Graffiti + Art + Purpose


A Filipino artist has painted 35,000 dolphins across the Philippines. AG Sano, an environmental and artist activist undertook these paintings after watching ‘The Cove’ and became so overcome with emotion that he quit his job and dedicated his time to protecting these dolphins by painting one wall at a time.

Sano said of ‘The Cove’:

“I could not sleep after seeing ‘The Cove’ because of the images we saw. I tapped into the emotions flowing the next morning, looked for spare paint, asked a friend if I could paint his wall and he said yes”

Images of Sano’s work were posted on Facebook, and a stranger rang Sano offering his house as a canvas and this is when the campaign was born! Soon invitations flooded in and Sano travelled across the country to paint the images of dolphins, as curiosity grew so did peoples participation.

“Everyone who walked by – whether policeman, businessman, politicians, street cleaners – would stop, watch for a while and then start asking questions. I would explain my advocacy, offer them a paintbrush, and soon they would start helping me”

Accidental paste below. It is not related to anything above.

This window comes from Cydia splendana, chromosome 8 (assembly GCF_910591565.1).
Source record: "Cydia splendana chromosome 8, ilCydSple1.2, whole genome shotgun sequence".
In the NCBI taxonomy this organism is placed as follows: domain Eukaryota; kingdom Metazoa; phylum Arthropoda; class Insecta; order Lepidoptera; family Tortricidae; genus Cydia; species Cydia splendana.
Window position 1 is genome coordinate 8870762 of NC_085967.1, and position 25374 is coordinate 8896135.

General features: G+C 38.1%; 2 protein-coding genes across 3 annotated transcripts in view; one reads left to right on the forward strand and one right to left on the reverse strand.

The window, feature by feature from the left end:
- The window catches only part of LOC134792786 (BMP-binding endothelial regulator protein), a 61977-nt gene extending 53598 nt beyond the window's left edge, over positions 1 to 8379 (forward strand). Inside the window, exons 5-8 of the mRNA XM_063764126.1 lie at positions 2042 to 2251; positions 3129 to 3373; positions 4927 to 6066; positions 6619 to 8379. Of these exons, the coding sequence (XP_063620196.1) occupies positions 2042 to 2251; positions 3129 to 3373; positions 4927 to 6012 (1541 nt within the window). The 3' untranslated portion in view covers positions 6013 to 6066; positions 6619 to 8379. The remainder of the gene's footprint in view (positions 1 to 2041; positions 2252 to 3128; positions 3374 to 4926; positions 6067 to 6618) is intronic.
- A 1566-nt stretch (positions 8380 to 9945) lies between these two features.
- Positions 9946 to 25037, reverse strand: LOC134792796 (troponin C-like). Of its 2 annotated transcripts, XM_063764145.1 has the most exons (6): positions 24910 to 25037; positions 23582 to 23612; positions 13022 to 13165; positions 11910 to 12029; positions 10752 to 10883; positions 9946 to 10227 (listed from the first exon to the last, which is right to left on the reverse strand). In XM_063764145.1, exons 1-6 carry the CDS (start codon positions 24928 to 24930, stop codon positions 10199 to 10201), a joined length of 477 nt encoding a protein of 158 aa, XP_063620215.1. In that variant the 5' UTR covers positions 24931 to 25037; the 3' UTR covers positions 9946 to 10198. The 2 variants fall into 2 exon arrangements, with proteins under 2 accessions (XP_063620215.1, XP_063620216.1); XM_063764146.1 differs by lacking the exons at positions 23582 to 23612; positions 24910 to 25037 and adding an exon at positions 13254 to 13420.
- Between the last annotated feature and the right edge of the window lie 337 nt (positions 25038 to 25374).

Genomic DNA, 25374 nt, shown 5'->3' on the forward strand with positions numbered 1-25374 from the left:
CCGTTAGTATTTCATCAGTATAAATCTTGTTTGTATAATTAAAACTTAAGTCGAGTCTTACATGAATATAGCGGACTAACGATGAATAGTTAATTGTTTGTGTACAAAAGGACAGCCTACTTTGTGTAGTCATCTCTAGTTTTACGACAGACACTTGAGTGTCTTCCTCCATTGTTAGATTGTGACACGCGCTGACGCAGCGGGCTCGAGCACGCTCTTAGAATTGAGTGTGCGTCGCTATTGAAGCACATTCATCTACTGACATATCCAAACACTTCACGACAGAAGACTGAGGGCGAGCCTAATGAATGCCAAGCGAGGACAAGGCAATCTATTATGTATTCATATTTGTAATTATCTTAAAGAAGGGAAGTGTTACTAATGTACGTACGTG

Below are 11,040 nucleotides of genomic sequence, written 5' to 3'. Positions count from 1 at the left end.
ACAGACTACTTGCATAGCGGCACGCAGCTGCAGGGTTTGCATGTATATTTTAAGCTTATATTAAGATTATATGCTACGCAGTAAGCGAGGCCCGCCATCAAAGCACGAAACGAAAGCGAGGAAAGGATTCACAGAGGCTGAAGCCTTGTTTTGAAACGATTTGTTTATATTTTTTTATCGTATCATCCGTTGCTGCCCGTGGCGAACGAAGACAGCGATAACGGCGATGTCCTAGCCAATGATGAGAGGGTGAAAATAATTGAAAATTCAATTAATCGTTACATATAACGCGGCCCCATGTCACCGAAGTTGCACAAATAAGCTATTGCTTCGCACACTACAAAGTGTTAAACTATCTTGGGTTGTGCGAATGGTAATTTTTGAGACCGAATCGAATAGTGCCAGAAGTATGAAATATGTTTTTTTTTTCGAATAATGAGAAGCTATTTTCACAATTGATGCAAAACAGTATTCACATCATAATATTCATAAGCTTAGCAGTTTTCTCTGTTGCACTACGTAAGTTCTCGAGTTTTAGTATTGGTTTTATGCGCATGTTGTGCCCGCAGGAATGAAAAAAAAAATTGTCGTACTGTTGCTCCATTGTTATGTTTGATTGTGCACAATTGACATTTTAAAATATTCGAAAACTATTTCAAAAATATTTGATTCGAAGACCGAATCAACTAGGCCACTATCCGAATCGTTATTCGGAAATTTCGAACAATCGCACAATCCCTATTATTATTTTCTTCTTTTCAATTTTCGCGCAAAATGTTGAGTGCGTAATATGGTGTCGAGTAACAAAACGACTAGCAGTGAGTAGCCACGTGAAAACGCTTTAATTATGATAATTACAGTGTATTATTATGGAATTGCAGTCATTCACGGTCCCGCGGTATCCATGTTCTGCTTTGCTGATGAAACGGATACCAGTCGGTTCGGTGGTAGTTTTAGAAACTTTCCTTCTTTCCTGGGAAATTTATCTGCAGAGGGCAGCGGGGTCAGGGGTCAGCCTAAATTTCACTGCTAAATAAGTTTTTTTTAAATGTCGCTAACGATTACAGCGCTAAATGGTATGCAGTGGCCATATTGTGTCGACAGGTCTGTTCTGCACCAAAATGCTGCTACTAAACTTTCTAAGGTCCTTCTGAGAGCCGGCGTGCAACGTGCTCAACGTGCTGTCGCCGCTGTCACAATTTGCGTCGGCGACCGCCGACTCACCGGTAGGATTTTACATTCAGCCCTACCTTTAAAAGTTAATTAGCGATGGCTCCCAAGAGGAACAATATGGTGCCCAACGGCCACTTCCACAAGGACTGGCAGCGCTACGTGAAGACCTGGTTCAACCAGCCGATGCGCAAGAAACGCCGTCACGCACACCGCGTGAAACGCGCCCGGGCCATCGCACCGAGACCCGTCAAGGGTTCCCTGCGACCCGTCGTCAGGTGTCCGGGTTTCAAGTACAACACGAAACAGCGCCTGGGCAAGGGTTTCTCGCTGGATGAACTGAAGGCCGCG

A year later and this awareness campaign has lead to 35,000 dolphins painted on more than 200 walls with  more than 25,000 volunteers. Ric O’Barry made a visit in 2012 and painted a dolphin with Sano, Sano said at the time of O’Barry’s visit:

“Having him here to support the local campaign against captivity with the intention of bringing the issue to the international arena is the most important thing that has happened to our advocacy. Once his brush touches the wall I shall call him our MVP – most valuable painter.”

Sano credits British graffiti-artist Banksy as an influence. Banksy also uses public art as a way of sharing his ideas.

“Painting dolphins on public walls to raise awareness was an instinct based on his influence. To meet one’s hero would be awesome. To paint a dolphin with him in the streets of London would be out of this world!”

The artists’ original idea was to paint one dolphin for each of the 23,000 dolphins killed at Taiji, Japan. However, he was asked by the department of natural resources to create the Philippines’ longest wildlife mural, a project designed to raise awareness for the need to protect the world’s oceans. In May 2012, 1000 volunteers joined Santo to paint a 1075m long ‘Biodiversity Wall of Nature’ in Quezon city, showcasing over 200 species of marine and mammal life in the Philippines.

AG Sano still continues to paint murals wherever requested. However, he now concentrates on ending captivity of dolphins in the Philippines, many of whom are believed to have come from Taiji.


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